Fincher, Roth talk about 'Benjamin Button'
Initially troubled with issues of casting, special effects and location, “The Curious Case of Benjamin Button” took almost seven years to move from script to theaters.
Based on F. Scott Fitzgerald’s 1922 short story about a man who ages in reverse, the story demanded special effects but as screenwriter Eric Roth pointed out, “This isn’t ‘Jurassic Park.’ It’s a living, breathing character.”
However, director David Fincher says he didn’t question whether the film was feasible. “In the first five minutes of discussion of the film (with Roth), we dispensed with ‘Could this be done,'” said Fincher. “With my background in special effects, I knew we could.”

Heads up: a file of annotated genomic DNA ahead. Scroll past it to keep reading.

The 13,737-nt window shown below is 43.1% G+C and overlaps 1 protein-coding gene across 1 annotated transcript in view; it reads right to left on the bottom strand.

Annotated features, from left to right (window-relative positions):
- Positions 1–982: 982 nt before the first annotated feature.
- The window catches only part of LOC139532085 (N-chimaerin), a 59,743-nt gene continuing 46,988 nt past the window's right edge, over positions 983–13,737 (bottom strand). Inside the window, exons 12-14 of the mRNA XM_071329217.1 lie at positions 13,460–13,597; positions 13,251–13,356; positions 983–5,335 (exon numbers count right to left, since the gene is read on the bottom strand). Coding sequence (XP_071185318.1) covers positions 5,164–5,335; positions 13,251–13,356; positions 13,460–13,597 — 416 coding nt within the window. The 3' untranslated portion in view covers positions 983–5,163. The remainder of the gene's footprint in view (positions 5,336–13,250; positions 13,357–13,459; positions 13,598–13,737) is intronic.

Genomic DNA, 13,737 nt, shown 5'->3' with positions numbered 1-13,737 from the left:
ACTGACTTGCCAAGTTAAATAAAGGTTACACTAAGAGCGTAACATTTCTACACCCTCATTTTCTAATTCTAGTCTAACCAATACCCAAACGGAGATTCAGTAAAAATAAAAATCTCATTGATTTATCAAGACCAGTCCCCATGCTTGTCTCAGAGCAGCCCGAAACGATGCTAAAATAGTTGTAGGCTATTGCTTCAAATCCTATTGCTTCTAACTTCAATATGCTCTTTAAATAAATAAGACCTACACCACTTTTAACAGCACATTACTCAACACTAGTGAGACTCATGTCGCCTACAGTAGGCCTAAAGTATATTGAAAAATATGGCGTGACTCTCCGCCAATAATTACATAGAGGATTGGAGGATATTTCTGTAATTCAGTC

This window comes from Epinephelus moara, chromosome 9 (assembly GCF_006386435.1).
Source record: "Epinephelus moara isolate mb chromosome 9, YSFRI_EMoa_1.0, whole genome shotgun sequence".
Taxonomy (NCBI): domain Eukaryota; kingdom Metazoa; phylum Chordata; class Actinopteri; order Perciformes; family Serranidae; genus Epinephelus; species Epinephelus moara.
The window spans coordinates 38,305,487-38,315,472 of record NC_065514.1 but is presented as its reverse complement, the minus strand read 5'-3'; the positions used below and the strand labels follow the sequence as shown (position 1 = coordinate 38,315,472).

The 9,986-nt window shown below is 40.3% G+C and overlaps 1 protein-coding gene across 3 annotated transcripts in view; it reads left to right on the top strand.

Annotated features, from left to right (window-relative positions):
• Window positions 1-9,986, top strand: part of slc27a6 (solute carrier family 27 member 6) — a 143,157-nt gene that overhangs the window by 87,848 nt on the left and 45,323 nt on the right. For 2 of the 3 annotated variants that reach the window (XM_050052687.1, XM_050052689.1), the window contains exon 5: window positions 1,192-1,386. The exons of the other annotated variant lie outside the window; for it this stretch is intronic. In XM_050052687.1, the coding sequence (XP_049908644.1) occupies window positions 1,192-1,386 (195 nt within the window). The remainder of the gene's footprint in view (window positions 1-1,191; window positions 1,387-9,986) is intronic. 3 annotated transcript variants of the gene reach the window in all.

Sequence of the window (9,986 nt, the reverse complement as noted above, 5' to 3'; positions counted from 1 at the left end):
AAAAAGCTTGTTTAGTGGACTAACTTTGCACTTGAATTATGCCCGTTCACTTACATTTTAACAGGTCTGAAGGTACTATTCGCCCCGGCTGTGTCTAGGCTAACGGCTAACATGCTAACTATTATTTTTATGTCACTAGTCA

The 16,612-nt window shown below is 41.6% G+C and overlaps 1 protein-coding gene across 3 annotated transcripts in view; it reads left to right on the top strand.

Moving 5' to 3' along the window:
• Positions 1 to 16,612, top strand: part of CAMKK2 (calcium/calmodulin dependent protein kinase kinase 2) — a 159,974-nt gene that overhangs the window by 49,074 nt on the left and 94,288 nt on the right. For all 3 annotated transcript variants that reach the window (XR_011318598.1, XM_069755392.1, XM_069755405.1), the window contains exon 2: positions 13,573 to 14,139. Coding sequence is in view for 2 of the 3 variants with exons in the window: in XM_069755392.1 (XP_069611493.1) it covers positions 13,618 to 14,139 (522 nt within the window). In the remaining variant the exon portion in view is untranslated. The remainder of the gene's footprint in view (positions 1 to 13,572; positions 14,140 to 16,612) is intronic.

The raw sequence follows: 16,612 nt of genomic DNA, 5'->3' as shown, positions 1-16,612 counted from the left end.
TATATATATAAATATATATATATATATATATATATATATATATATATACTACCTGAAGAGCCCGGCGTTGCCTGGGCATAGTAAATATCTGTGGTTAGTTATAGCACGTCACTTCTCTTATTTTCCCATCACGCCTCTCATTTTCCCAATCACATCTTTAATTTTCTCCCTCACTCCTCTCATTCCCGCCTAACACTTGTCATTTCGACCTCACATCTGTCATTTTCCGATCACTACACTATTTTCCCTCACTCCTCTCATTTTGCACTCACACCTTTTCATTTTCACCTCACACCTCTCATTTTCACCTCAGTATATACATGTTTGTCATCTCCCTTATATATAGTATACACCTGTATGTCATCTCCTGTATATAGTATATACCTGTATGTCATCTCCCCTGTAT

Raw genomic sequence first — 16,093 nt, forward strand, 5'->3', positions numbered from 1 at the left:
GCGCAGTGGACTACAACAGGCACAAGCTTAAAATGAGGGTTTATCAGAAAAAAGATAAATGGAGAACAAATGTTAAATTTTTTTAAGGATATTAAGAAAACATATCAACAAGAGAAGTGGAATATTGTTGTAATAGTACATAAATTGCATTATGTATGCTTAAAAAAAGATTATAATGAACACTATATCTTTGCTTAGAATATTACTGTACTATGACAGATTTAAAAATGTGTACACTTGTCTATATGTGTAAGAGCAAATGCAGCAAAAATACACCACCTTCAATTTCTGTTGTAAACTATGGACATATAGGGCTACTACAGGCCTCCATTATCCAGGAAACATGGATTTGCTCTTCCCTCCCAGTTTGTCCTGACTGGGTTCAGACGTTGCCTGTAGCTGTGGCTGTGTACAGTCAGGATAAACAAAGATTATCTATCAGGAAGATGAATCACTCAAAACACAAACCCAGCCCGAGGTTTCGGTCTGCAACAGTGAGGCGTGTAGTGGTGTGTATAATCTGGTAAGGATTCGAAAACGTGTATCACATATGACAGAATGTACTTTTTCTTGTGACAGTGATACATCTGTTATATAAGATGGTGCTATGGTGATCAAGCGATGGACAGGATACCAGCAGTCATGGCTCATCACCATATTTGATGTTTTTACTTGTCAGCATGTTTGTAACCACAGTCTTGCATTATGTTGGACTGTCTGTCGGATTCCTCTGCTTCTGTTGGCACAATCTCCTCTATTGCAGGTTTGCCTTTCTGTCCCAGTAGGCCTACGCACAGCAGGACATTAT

Casting Brad Pitt was something less of a sure thing.
“Brad has a process. It’s like clockwork. He gets excited and about six weeks out you get the phone call: ‘I’m the wrong guy for this,'” remembered Fincher. “His big caveat was: ‘If I play the guy, I want to play the whole guy.’ I thought it would be six or seven actors that would hand over the role like a relay. Brad said, ‘I don’t want to play seven years of a man’s life. I want to play the whole thing.”
Aging Pitt accordingly required subtle Hollywood wizardry to avoid looking hokey, especially when it came to have the 45-year-old actor revert to his teens.
“That’s the biggest special effect of it all,” Fincher said. “We have never seen (Pitt) as an 85-year-old, but we all saw ‘Thelma and Louise.'”